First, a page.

No. 218 Squadron (RAF): Second World War

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No. 218 Squadron began the war as part of the Advanced Air Striking Force, making it one of the first squadrons to be sent to France. The Fairey Battle suffered very heavy loses during the Battle of France. By the time the squadron was evacuated to Britain on 13 June 1940, not one of No.218 Squadron's aircraft remained intact, and the squadron would never reequip with the type. Instead it operated the Bristol Blenheim from July-November 1940, carrying out attacks on the German invasion barges.

In November 1940 the squadron moved to No.3 Group, converted to the Vickers Wellington, and on 22 December 1940 carried out its first night raid with the new aircraft. The squadron was part of the main bomber force until the end of the war, converting to the Short Stirling in February 1942 and the Avro Lancaster in 1945.

January 1938-June 1940: Fairey Battle I
July-November 1940: Bristol Blenheim IV
November 1940-February 1942: Vickers Wellington IC
March 1941-December 1941: Vickers Wellington II
January 1942-April 1943: Short Stirling I
April 1943-August 1944: Short Stirling III
August 1944-August 1945: Avro Lancaster I and Lancaster III

22 April 1938-2 September 1939: Boscombe Down
2 September 1939-15 May 1940: Suippes
15-16 May 1940: Moscou Ferme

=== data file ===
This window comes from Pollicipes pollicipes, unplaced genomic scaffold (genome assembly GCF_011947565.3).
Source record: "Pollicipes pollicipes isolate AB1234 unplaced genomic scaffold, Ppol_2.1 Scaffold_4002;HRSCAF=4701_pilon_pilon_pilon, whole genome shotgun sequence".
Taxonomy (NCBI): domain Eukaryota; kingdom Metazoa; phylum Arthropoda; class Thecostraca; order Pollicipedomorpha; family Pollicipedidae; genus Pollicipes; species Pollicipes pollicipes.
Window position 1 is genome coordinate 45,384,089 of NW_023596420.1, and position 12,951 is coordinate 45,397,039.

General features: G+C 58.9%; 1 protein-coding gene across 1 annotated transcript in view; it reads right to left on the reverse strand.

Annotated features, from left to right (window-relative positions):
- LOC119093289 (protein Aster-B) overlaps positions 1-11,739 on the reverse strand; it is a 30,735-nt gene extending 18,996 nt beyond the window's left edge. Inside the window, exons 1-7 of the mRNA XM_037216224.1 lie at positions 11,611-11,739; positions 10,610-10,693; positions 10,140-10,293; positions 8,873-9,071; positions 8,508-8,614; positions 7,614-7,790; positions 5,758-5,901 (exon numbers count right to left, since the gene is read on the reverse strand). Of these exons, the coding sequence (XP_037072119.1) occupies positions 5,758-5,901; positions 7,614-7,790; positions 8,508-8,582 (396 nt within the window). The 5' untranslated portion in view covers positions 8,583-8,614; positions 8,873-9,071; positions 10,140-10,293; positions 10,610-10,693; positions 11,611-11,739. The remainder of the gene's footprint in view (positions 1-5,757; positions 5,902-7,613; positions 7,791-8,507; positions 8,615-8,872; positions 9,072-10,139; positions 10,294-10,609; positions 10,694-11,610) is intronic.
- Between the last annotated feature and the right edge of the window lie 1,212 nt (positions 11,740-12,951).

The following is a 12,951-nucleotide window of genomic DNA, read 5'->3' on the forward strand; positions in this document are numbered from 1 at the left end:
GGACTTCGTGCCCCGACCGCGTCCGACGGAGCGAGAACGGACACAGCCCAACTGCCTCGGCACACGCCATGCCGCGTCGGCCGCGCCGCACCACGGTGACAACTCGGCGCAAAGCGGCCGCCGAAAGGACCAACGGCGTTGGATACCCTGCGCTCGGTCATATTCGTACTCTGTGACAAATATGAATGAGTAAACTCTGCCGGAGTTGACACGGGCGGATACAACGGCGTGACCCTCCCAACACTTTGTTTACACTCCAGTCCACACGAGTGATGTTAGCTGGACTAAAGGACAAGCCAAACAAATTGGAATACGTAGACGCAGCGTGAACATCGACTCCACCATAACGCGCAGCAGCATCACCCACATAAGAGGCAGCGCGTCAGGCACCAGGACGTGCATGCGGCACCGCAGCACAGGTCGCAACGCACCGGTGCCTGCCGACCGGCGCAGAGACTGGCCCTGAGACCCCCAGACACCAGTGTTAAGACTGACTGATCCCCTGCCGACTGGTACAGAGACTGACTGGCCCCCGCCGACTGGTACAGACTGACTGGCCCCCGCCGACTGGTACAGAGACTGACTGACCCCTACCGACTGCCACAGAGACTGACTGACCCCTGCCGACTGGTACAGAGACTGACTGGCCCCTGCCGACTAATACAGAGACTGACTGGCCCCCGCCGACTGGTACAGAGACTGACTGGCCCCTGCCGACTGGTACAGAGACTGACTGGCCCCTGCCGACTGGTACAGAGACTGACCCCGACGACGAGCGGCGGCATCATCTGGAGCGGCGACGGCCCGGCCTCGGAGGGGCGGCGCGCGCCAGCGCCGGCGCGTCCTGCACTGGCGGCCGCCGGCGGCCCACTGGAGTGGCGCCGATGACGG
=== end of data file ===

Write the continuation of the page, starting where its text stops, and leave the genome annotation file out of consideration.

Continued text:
16-21 May 1940: St. Lucien Ferme
21 May-13 June 1940: Chateau Bougon
13 June-18 July 1940: Mildenhall
18 July-25 November 1940: Oakington
25 November 1940-7 July 1942: Marham
7 July 1942-7 March 1944: Downham Market
7 March-4 August 1944: Woolfox Lodge
4 August-5 December 1944: Methwold
5 December 1944-10 August 1945: Chedburgh

Squadron Codes: 218, HA

26 September 1939: Bomber squadron with No.1 Group, 75 Wing, Advanced Air Striking Force
November 1940: Transferred to No.3 Group


Wellington in Action, Ron Mackay. A well illustrated guide to the development and service career of this classic British bomber. Mackay looks at the early development of the Wellington and the unusual geodetic frame that gave it great strength, the period when the Wellington was the mainstay of Bomber Command and the many uses found for the aircraft after it was replaced in the main bomber stream.
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Lancaster Squadrons 1944-45, Jon Lake. A well balanced look at the career of the Avro Lancaster in 1944-45, the period most famous for the systematic night bombardment of German cities. This was also the period that saw the Lancaster used to support the invasion of France, and the period that saw 617 Squadron drop Barnes Wallis's huge streamlined bombs with great precision. [see more]
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How to cite this article: Rickard, J (24 March 2007), No. 218 Squadron (RAF): Second World War,

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